Solid State Disks
It’s about time we have a little chat about this subject. Maybe you noticed that this type of hard drive is becoming more and more popular these days. Or in case you completely missed it, a solid state disk is “the hard drive of tomorrow”. Consider this to be the large version of the SD card, that is in your phone or digital camera, for your computer.
One of the many differences comparing to a normal hard drive is that is does not contain any moving parts. A solid state disk is a flash drive which is electrical, capable of storing data even when there is no current running through it. The process of saving a reading data is fairly simple. The same as reading a CD of DVD for example, a cell can either be 0 or 1. You know, binary stuff ;-).
The reading and writing is controlled by the ehm.. controller. This is an component which is programmed just for these tasks. It is this small component that also have a great impact on the performance of the SSD.
In the world of SSD there are 2 types of disks. They are called MLC and SLC. Multi Level Cell and Single level Cell.
There is no physical difference between these two types of disks, the only thing different is the type of controller used. In the SLC type the controller can make a distinction between 2 voltage values, high and low. On and Off. 1 and 0. Whatever you like to call it. In MLC drives however, it can make a distinction between 4 of them. And no I’m not going to write down all the combo’s, you get the point. The big difference between the two is that in a SLC drive’s cell 1 bit can be stored. In a MLC drive’s 2. This doesn’t seem like a lot, but in the end this makes quite a bit of a difference.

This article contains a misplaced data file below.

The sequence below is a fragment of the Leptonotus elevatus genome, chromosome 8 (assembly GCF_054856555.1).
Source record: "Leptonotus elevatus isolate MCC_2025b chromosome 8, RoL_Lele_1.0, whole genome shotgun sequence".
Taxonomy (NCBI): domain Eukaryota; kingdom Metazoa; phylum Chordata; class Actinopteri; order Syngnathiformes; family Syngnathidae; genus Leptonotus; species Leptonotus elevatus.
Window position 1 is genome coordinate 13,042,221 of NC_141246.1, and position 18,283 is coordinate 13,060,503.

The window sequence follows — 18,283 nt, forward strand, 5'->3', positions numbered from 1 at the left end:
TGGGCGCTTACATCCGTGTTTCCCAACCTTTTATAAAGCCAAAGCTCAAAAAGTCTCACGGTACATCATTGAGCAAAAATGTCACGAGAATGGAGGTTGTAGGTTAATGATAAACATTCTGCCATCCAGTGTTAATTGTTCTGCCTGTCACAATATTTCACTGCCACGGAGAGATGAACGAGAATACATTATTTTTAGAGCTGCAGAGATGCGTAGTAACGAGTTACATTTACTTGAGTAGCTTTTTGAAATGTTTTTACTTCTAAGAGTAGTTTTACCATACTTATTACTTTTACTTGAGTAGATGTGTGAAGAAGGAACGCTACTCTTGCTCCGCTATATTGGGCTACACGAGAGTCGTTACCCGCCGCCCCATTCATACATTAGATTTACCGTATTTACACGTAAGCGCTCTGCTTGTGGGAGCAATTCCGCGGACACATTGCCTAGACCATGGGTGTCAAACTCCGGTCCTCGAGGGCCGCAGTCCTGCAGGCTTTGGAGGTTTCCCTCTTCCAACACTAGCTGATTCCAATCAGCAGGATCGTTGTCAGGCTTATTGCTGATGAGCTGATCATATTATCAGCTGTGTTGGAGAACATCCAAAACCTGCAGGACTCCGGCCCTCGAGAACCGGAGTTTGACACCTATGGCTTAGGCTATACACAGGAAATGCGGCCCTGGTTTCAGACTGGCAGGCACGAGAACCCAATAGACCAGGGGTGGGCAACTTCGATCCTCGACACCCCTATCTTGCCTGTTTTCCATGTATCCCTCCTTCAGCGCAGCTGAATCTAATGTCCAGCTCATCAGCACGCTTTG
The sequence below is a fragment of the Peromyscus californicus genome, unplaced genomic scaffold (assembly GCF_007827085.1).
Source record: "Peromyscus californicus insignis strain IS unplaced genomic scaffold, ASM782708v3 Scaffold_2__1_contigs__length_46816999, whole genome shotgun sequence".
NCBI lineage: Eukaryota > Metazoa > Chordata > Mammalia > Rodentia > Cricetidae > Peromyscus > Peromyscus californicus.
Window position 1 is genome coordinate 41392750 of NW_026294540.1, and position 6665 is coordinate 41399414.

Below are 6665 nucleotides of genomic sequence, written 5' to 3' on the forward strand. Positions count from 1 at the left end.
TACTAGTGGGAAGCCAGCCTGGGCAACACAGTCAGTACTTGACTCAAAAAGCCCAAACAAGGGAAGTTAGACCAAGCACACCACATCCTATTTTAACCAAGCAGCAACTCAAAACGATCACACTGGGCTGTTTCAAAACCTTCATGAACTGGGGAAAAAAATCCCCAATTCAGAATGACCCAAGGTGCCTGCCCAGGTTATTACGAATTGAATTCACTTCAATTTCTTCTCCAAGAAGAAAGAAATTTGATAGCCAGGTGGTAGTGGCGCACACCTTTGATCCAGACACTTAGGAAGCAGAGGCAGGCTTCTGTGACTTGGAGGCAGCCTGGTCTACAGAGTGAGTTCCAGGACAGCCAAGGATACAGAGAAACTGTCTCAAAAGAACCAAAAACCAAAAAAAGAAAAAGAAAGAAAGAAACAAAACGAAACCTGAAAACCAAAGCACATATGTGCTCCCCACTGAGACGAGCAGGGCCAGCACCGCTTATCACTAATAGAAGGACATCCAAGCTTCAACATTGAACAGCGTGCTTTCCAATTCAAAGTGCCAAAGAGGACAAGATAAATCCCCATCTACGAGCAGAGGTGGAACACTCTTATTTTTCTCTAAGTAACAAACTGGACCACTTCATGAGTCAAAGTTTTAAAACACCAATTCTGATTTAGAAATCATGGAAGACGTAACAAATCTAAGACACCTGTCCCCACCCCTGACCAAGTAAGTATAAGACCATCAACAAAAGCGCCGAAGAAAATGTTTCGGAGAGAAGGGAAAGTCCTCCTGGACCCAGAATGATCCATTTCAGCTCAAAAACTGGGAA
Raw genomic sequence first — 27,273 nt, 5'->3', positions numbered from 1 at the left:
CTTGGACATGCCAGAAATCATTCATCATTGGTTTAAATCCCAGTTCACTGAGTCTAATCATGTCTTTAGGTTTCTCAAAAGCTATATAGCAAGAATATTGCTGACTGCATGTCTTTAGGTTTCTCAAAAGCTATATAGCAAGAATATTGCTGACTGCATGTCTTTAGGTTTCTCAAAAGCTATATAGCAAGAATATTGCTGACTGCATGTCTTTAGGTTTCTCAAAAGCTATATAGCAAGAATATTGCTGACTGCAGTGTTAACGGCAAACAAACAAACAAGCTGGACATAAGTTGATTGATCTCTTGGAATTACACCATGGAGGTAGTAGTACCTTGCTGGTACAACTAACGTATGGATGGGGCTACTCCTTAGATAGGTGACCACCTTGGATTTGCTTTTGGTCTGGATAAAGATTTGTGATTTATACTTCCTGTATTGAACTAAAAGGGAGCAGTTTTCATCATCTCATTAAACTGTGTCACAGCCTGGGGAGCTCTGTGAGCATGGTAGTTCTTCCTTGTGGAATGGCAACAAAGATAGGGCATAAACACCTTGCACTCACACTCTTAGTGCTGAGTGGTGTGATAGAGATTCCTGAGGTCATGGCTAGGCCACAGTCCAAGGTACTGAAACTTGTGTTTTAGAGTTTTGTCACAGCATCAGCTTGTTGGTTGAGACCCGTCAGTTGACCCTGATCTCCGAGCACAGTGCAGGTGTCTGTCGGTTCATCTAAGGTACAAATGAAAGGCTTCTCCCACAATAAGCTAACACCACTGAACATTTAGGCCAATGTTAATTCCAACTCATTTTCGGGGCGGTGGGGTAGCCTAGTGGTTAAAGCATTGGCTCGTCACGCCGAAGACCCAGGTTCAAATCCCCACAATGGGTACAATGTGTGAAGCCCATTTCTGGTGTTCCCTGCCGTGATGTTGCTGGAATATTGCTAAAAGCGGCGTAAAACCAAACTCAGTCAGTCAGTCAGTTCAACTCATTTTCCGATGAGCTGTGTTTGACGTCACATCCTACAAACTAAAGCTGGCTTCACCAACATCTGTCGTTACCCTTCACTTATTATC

This however has a disadvantage, since the MLC controller needs to be able to identify 4 types of values, the reading will be somewhat slower than with the SLC drive.
Now this all sounds rather nice, it does to me at least. But there are a few things you should still know before you run of to your local computer store to get a few dozen of these drives. SSD are still rather pricy compared to the ‘normal’ hard drives. And it’s still not quite certain how long these drives actually last. There are manufacturers that give a 5 year guarantee but let’s face it. This is not very sure ;-).
But by all means, don’t let this stop you, it seems to be the future, so you’ll be stuck with it not matter what :D.